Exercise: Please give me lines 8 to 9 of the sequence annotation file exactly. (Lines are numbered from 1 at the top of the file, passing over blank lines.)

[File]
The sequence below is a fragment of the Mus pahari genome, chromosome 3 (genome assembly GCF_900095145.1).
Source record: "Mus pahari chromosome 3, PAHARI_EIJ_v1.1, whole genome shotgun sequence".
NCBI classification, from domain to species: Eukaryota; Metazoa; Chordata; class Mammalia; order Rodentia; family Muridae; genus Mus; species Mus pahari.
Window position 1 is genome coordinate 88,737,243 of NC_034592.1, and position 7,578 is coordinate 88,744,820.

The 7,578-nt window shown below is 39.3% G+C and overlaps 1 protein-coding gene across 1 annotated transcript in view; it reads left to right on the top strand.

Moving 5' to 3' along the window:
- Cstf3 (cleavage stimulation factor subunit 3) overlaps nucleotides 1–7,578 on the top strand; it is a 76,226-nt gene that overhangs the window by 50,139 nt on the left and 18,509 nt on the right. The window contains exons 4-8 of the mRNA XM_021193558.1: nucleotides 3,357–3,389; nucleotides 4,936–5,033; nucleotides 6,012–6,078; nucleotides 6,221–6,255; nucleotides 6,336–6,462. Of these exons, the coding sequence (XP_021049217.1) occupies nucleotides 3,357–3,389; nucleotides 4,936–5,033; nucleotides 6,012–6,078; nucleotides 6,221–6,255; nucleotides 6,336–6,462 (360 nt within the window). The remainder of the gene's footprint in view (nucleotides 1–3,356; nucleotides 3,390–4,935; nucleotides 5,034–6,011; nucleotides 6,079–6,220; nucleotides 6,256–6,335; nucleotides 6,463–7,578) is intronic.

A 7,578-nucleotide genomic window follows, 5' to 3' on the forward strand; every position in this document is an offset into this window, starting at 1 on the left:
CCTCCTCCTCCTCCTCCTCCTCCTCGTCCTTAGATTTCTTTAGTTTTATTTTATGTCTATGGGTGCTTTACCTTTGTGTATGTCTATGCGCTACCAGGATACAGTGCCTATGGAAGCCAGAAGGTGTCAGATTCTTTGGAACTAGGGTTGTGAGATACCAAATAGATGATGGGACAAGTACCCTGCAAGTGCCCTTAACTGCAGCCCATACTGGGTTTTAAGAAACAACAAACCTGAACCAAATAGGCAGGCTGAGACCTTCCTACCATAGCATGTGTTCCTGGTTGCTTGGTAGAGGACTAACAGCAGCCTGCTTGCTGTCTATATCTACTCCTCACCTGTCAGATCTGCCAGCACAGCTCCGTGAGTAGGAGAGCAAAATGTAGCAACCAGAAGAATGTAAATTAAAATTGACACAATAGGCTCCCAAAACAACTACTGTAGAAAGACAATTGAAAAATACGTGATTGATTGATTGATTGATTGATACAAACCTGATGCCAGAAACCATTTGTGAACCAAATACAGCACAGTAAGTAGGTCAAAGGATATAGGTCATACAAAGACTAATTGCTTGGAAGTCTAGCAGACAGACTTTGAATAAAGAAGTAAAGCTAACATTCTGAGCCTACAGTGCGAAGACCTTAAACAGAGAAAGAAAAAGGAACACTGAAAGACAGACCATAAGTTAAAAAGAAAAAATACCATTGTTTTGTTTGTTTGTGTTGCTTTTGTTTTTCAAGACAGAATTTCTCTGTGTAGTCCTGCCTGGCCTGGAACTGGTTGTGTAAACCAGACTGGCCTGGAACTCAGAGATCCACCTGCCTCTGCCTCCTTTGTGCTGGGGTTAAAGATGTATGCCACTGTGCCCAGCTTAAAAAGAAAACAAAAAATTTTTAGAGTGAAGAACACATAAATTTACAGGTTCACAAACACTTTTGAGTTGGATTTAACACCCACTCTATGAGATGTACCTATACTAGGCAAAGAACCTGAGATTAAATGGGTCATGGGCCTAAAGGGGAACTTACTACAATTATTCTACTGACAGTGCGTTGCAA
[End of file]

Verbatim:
A 7,578-nucleotide genomic window follows, 5' to 3' on the forward strand; every position in this document is an offset into this window, starting at 1 on the left:
CCTCCTCCTCCTCCTCCTCCTCCTCGTCCTTAGATTTCTTTAGTTTTATTTTATGTCTATGGGTGCTTTACCTTTGTGTATGTCTATGCGCTACCAGGATACAGTGCCTATGGAAGCCAGAAGGTGTCAGATTCTTTGGAACTAGGGTTGTGAGATACCAAATAGATGATGGGACAAGTACCCTGCAAGTGCCCTTAACTGCAGCCCATACTGGGTTTTAAGAAACAACAAACCTGAACCAAATAGGCAGGCTGAGACCTTCCTACCATAGCATGTGTTCCTGGTTGCTTGGTAGAGGACTAACAGCAGCCTGCTTGCTGTCTATATCTACTCCTCACCTGTCAGATCTGCCAGCACAGCTCCGTGAGTAGGAGAGCAAAATGTAGCAACCAGAAGAATGTAAATTAAAATTGACACAATAGGCTCCCAAAACAACTACTGTAGAAAGACAATTGAAAAATACGTGATTGATTGATTGATTGATTGATACAAACCTGATGCCAGAAACCATTTGTGAACCAAATACAGCACAGTAAGTAGGTCAAAGGATATAGGTCATACAAAGACTAATTGCTTGGAAGTCTAGCAGACAGACTTTGAATAAAGAAGTAAAGCTAACATTCTGAGCCTACAGTGCGAAGACCTTAAACAGAGAAAGAAAAAGGAACACTGAAAGACAGACCATAAGTTAAAAAGAAAAAATACCATTGTTTTGTTTGTTTGTGTTGCTTTTGTTTTTCAAGACAGAATTTCTCTGTGTAGTCCTGCCTGGCCTGGAACTGGTTGTGTAAACCAGACTGGCCTGGAACTCAGAGATCCACCTGCCTCTGCCTCCTTTGTGCTGGGGTTAAAGATGTATGCCACTGTGCCCAGCTTAAAAAGAAAACAAAAAATTTTTAGAGTGAAGAACACATAAATTTACAGGTTCACAAACACTTTTGAGTTGGATTTAACACCCACTCTATGAGATGTACCTATACTAGGCAAAGAACCTGAGATTAAATGGGTCATGGGCCTAAAGGGGAACTTACTACAATTATTCTACTGACAGTGCGTTGCAA